Productivity decline cuts container numbers at ports

The November cargo handling numbers were in for West Coast ports Thursday, and the story they told was not pleasant.

For the first time in nine months, the container volumes at the Port of Tacoma declined in November, the port reported Thursday. Other West Coast ports also reported dips.

That 8 percent decline from November 2014 reflects the effect of a container handling slowdown that has affected the speed container ships are being loaded and unloaded at the port since the slowdown began on Halloween.

The story is much the same for other major West Coast ports affected by a dispute between the International Longshore and Warehouse Union and the Pacific Maritime Association, which represents shipping lines and terminal operators up and down the West Coast.

At the Port of Seattle, container volumes were down 19 percent last month. At the busy Port of Los Angeles, where the slowdown began later than it did in the Pacific Northwest, container handling volumes were off 3 percent. At the nearby Port of Long Beach loaded import container traffic was down by 0.9 percent and exported loaded container numbers were off by 14.5 percent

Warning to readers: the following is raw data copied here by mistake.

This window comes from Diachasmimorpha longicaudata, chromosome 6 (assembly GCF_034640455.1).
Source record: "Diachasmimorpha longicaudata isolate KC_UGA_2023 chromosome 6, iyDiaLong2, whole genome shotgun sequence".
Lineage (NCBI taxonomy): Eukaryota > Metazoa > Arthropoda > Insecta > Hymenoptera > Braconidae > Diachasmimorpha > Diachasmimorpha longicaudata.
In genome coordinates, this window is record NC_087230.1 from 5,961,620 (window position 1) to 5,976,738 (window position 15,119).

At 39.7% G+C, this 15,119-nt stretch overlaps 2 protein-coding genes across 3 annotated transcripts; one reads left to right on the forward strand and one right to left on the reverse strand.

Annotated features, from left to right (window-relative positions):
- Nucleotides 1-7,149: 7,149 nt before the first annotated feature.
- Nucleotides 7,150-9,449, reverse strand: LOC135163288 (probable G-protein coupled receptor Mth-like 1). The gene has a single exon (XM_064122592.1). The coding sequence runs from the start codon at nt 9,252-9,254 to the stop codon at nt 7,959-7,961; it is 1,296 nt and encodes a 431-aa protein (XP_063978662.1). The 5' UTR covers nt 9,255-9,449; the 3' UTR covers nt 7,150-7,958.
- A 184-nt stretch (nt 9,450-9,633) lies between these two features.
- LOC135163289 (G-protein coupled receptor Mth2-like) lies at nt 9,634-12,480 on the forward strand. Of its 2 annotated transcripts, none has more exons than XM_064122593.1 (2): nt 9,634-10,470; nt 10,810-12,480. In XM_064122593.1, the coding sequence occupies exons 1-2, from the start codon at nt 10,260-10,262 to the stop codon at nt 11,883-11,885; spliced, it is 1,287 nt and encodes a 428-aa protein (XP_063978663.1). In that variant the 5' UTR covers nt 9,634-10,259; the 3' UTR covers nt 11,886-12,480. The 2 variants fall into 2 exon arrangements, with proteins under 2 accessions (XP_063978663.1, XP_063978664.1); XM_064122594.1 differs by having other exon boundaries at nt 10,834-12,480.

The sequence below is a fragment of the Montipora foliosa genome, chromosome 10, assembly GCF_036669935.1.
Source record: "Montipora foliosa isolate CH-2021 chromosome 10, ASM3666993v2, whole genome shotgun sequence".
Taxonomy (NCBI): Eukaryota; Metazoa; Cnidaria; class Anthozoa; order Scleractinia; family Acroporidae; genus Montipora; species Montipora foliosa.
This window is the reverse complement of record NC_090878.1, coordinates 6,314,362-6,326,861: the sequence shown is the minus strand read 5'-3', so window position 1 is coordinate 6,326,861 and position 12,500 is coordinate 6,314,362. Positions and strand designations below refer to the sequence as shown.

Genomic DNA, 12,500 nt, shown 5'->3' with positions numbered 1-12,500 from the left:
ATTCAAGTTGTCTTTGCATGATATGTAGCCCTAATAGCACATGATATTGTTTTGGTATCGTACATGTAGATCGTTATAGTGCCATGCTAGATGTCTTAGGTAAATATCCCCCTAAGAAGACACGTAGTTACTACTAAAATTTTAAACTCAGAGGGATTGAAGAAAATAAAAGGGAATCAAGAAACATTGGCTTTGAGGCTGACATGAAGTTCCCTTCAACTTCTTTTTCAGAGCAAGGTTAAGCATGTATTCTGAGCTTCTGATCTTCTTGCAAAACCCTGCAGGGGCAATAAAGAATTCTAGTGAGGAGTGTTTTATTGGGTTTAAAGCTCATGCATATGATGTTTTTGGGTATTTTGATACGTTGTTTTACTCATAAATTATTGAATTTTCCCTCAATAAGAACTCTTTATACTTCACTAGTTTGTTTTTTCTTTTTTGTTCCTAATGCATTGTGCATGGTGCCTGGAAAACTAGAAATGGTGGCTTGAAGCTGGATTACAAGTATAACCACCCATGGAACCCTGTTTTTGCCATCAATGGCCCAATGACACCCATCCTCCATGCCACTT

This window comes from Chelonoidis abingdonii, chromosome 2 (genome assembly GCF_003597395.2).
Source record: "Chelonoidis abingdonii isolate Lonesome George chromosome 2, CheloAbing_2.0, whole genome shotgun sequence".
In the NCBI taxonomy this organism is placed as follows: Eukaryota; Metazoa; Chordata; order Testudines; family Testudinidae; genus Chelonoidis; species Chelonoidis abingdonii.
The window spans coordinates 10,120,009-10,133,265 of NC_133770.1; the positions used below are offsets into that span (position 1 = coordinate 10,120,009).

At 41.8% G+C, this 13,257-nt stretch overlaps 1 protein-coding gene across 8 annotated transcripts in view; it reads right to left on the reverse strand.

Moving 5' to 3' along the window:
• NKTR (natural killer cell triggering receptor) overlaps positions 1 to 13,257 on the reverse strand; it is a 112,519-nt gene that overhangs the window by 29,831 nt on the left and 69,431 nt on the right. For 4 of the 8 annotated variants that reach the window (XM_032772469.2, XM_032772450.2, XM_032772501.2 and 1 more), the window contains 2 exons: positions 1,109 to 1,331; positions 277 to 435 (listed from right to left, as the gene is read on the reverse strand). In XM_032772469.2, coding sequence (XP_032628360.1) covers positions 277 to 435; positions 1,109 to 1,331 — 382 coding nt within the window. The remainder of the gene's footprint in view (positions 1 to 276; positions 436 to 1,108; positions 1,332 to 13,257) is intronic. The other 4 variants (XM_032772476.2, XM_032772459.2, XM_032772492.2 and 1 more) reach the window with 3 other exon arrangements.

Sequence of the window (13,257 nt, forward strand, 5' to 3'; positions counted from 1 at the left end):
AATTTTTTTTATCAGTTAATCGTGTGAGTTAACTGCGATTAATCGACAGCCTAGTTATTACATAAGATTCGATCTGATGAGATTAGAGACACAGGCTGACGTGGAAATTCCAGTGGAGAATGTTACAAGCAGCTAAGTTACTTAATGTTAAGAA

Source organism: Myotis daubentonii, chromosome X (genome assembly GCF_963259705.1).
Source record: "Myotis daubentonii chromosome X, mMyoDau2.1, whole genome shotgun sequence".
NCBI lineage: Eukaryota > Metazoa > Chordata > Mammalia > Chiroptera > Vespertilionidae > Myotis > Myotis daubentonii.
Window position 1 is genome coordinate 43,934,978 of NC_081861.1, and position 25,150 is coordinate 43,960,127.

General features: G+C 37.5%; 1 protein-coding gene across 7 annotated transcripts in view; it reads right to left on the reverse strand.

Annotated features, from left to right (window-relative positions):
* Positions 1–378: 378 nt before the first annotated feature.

Meanwhile, East Coast ports were reporting high single-digit percentage increases in container traffic as some shippers were diverting cargo to eastern ports where labor relations are normal.

The long-term contract between the ILWU and the PMA expired on July 1. That contract covers cargo handling at 29 West Coast ports. The two sides had informally agreed to continue operating as if the old contract were still in force. That agreement fell apart at the end of October when the two sides felt negotiations, which were ongoing since May, were not producing progress.

The union blames mismanagement of cargoes and terminals for the slowdown. The association says longshore workers are responsible for the cutbacks in productivity.

The slowdown seems to be concentrated in the container shipping side of maritime trade. At the Port of Tacoma, other segments of the port’s business grew during November.

Grain volumes are up by 53 percent for the year. Breakbulk shipping increased by 6.9 percent through November. The auto import trade jumped by 11.2 percent. And total tonnage handled by the port was up 15.1 percent. One major sector declining was log exports which were off by 22.3 percent because of a weak housing market in China, the port said.

For the year, container traffic is still up because of increases in volume before the slowdown began. Through November, the Port of Tacoma has handles 1,877,301 container units. That compares with 1,717,511 units through November last year.

The PMA said Wednesday the two sides were not close to resolution of their differences.